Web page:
Nobody is more frustrated with America’s broken insurance system than healthcare providers
Posted Apr 30 2010 8:11pm
Nobody is more frustrated with America’s broken insurance system than healthcare providers who are prevented from simply helping patients.
Just consider the environment we get to work in. There are more than 1400 insurance companies, all who constantly change their medical policies and reimbursements without fully notifying their members or providers. Then we have the many plans who take their sweet time paying a legitimate claim.
Every situation is different, but after successfully working with over 17,000 (yes, seventeen-thousand!) satisfied patients, we have identified a few tips for dealing with difficult insurance companies:
Please don’t shoot the messenger.
Unfortunately, some patients think they can get their insurance company to do what they want by beating up on the dedicated healthcare provider caught in the middle of a battle between the patient and their insurance company. The simple truth is, health providers have less power over insurance companies than patients.
No good deed goes unpunished.
Healthcare providers often try to help the patient by getting an estimate of their insurance coverage and to identify probable out-of-pocket expenses. We often spend hours – unpaid – trying to help patients get their insurance reimbursement. But the payors always tell us that the patient’s status they give us is preliminary and may not be accurate. It’s no wonder that information we pass on to patients often comes back to haunt us.
Make sure who is providing coverage.
To save money, many employers are self-insured and merely hire an insurance company to handle paperwork. Accordingly, your problem may not be with the insurance company, but the Human Resources Department of your company that has established the payment rules.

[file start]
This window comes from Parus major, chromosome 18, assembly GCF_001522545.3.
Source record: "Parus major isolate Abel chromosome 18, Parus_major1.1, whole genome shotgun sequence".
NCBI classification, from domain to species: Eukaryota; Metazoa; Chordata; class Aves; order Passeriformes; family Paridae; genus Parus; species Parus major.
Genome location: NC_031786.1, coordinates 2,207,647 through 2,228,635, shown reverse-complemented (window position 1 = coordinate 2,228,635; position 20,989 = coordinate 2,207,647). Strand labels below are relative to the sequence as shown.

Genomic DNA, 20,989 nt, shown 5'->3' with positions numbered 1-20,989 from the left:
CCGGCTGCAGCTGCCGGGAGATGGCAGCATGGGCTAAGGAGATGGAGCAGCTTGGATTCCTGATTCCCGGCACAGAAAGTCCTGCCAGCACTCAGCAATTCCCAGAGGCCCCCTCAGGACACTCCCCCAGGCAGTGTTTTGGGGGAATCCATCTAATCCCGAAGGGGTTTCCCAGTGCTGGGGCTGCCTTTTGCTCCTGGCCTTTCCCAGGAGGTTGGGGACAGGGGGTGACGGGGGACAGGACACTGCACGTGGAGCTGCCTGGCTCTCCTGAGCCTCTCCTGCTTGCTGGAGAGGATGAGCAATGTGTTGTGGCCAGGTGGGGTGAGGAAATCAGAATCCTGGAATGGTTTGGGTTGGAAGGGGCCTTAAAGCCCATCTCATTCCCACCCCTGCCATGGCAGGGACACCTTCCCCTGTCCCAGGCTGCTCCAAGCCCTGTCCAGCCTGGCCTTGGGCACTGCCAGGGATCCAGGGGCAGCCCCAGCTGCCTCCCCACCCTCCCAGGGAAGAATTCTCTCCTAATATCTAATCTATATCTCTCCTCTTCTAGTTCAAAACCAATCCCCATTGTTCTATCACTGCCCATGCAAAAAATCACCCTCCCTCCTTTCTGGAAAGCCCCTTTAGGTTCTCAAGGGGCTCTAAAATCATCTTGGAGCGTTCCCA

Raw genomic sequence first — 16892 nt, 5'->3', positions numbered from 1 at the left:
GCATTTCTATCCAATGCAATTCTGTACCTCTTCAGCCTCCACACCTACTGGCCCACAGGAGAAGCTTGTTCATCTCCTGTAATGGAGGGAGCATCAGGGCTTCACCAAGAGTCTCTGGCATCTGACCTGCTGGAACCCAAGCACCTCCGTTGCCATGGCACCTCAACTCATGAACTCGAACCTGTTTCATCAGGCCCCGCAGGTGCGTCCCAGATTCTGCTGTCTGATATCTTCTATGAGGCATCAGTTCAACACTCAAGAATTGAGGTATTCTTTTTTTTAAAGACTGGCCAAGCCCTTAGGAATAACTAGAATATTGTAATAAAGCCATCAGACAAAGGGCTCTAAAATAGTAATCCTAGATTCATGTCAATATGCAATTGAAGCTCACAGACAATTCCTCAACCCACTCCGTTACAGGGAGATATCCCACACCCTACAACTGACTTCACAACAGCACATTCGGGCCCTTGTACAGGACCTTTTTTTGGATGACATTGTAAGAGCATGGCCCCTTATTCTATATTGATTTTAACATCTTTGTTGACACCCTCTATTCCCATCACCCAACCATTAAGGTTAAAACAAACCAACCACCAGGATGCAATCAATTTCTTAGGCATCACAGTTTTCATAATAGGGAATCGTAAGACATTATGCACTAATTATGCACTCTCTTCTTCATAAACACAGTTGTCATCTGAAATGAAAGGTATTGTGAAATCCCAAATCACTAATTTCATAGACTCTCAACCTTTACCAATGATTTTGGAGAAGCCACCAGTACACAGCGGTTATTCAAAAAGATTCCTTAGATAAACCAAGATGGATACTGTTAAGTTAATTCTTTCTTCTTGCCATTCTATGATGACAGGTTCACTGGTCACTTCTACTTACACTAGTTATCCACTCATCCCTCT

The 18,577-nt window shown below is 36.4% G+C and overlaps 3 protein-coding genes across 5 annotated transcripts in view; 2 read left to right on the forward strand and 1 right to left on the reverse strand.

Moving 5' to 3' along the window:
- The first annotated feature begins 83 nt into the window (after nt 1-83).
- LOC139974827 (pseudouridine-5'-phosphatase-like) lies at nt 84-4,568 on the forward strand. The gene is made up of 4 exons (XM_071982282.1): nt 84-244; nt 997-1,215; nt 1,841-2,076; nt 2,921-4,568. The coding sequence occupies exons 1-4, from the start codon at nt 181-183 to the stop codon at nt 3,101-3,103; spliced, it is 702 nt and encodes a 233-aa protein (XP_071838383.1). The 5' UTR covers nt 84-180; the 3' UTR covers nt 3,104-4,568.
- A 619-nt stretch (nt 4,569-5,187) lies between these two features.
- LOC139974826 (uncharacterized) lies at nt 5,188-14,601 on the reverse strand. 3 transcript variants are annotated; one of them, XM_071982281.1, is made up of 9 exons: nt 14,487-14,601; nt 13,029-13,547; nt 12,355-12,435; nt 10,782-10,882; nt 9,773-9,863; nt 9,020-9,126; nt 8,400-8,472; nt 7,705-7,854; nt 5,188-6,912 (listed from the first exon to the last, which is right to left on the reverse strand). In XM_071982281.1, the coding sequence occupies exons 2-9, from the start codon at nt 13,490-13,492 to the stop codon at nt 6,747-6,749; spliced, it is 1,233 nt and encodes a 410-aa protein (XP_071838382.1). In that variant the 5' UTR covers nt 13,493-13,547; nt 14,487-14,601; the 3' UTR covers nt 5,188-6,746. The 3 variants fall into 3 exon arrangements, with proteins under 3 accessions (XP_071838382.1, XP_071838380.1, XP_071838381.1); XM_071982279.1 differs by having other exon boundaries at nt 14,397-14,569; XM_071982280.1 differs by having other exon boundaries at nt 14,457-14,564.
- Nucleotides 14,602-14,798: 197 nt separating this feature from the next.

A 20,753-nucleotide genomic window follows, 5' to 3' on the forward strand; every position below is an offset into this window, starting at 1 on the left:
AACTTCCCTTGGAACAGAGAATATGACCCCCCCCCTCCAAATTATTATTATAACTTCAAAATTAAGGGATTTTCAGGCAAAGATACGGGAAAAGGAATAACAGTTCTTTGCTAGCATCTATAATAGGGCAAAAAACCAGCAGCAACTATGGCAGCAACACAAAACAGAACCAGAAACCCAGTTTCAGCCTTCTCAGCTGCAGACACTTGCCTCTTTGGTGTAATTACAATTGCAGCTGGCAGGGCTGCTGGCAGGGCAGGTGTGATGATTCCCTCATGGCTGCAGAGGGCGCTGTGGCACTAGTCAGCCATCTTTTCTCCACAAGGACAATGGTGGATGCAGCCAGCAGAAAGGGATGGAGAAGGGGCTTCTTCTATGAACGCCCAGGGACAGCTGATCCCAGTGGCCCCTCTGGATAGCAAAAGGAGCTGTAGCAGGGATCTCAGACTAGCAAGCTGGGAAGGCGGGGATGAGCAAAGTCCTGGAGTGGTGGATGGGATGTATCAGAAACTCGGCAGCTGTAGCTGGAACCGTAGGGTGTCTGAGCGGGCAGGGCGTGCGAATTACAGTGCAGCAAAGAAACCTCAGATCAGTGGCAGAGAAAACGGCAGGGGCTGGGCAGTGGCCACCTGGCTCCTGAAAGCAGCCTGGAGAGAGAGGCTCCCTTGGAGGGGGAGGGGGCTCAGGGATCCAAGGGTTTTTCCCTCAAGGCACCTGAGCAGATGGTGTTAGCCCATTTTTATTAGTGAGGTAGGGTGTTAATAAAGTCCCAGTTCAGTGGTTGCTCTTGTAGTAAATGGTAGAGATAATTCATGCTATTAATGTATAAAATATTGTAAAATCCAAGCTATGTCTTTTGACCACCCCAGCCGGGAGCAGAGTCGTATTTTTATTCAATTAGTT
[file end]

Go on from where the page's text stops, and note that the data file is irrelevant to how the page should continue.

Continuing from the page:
Complain to the Insurance Company CEO and Chief Medical Officer.
Most insurance companies have a senior-level “resolution” team to review and investigate issues. If you do your homework and reach the right people, you might get the answers you are looking for.
Complain to the Government.
No, seriously. The Government says they are here to help. The State of California actually has a way for you to complain and force an independent review of your argument with a health insurer. The process actually sometimes works (but, see next tip).
It’s good to believe you are right. It’s better to actually be right.
Time and time again, some patients are absolutely convinced the insurance company is wrong; only to later discover the patient has limited coverage, no coverage, a high-deductible, a high out-of-pocket expense, or many other problems that the patient wasn’t aware of until after they filed a claim.
Be nice and watch your tone.
Sure you are frustrated, but if you make no attempt to be pleasant or polite, no one will want to help you. People in the healthcare industry don’t wake up every day just to make the lives of their patients miserable. They are equally frustrated working in a broken healthcare system and a patient being abusive to others isn’t going to encourage anyone to make an effort on your behalf.
Generally speaking, generalizations may not always be accurate.
In the smoke-and-mirrors world of health insurance, the experience of one patient and how they are treated (or, more accurately, mistreated) is not going to be the same experience of other patients. The problems of one patient is not always the same as others.
Health Insurance has got to change.
We agree with everyone who complains about how badly they are being treated by their insurance company. Even those patients who complain bitterly about not getting paid, then finally get paid by the very insurance company they are complaining about.
We absolutely understand that the effort it takes to battle a health insurer when it refuses to cover certain treatments is both aggravating and time-consuming. We also have come to recognize there is a limit as to what we, or any healthcare provider, can do for patients in difficult and complex coverage and reimbursement situations.
When you’re in the middle, you get hit from both directions.
We get hit by patients on one side who complain we aren’t doing enough to get them covered for a service. And we get hit by insurance companies on the other side who tell us they won’t pay us for what we did for the patient. It’s not easy being a healthcare provider.
We have 17,000+ satisfied, kind and considerate patient success stories. We can’t help everyone, but maybe the above tips can help you. Are there others out there who also have been mistreated by insurance companies? I suspect we are not alone.